Yet, isn’t it the case that so much of our work seems ephemeral, “a chase after the wind” as the Book of Ecclesiastes puts it (cf. 2:11)? I recall a young priest who served as a high school chaplain. He successfully encouraged students to attend daily Mass and to frequent the Sacrament of Reconciliation; he transformed the religion department so that it was actually teaching the faith, he himself was a marvelous teacher, and a zealous promoter of vocations to the priesthood and to the consecrated life. By and by a new chaplain was appointed who quickly dismantled most all the programs that that his predecessor had begun. Understandably, the former chaplain felt almost as though he had labored in vain. We might ask: were those programs “the fruit that will last”?

Let’s take another example. At one time or another in our lives we’ve had to build buildings. There is a feeling of solid accomplishment as a building dedicated to worship, formation, healthcare, or charity rises out of the ground. We may be tempted to think of these as “fruit that will last” – but experience teaches that our buildings and even our institutions rise and fall. I have a lot of aging, vacant buildings in Baltimore if any of you are in the market! No, our programs, buildings, and many other accomplishments, though good, are transitory and exist for something better.

What, then, is the lasting fruit Jesus asks of us? I submit that the “lasting fruit” of which Jesus speaks are the fruits of the Holy Spirit. As you recall, the tradition of the Church lists twelve of them: charity, joy, peace, patience, kindness, goodness, generosity, gentleness, faithfulness, modesty, self-control, and chastity” (Gal. 5:22-23, Compendium, 390). As the Compendium of the Catechism of the Catholic Church states, “the fruits of the Holy Spirit are perfections formed in us as the first fruits of eternal glory.” They are the perfections which fit us for the everlasting Kingdom, truly the “fruit that will last.”

Trouble is, we can tend to view St. Paul’s list of the Spirit’s fruits as just that: a list of abstract qualities that are little more than the stuff of a particular examen. Good and necessary as this practice is, the fruits of the Holy Spirit take us to the heart of the Gospel in which the evangelical counsels are deeply rooted and to which those in consecrated life are uniquely equipped to bear witness. Have you noticed that the fruits of the Holy Spirit bear an uncanny resemblance to the Beatitudes? I’m not claiming any explicit textual relationship between Galatians Chapter 5 and the Gospel of Matthew Chapter 5. Nor am I saying that you can draw a straight line from every one of the Beatitudes to every one of the fruits of the Holy Spirit. I’m only noting that many of things Jesus says will constitute our lasting joy are the same things that St. Paul teaches will constitute our lasting holiness, and that these same things are critical to the Church’s evangelizing mission. Is not charity the prime source of Beatitude inasmuch as God is love? Goodness and generosity have something to do with being poor in spirit. Gentleness has something to do with being meek. Modesty, self-control, and chastity have something to do with being pure of heart. Faithfulness and joy have something to do with rejoice to suffer for the Kingdom.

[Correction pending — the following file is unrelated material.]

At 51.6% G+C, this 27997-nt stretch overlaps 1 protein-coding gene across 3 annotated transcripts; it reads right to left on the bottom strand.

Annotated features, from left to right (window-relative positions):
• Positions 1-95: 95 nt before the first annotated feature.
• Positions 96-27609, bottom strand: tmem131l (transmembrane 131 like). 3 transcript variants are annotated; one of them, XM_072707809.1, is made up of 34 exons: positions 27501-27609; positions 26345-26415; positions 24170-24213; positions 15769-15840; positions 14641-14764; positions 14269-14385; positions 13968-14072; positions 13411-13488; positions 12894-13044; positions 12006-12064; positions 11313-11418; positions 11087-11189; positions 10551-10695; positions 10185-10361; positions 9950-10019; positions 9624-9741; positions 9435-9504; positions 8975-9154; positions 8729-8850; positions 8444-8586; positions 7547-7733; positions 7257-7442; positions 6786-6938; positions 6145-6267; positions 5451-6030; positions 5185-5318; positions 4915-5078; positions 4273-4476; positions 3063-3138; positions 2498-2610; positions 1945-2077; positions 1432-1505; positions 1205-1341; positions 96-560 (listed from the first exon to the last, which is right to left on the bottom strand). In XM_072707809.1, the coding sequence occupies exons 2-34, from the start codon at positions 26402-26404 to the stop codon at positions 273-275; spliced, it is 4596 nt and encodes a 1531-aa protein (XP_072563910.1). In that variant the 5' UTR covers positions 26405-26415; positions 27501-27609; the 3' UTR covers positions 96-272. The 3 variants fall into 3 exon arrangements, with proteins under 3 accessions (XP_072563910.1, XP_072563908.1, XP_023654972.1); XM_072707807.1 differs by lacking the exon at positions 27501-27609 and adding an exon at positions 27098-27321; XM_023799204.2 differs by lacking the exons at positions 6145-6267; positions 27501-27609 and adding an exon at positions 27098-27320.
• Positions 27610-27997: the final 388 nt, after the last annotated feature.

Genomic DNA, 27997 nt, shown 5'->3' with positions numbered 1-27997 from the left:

But don’t take this from me. The great moral theologian, the Dominican Father Servais Pinckaers, reminds us that St. Thomas Aquinas did in fact make explicit connections between the gifts and fruits of the Holy Spirit and the Beatitudes; he writes: “ … in order to recount all the riches of life lived according to the Spirit, St. Thomas thought it appropriate to add to the Beatitudes the fruits of the Holy Spirit as enumerated by St. Paul in his letter to the Galatians: charity, first, as the prime source of beatitude; then joy, which serves to define beatitude as ‘joy in truth’; and peace which renders it perfect….” He adds: “Is not ‘fruit’ the best image of beatitude – a fruit which has acquired its full perfection and beauty? It is the image of a life’s work which has reached its maturity” (S. Pinckaers, O.P., The Pinckaers Reader, “Beatitude & the Beatitudes in ST,” p. 129).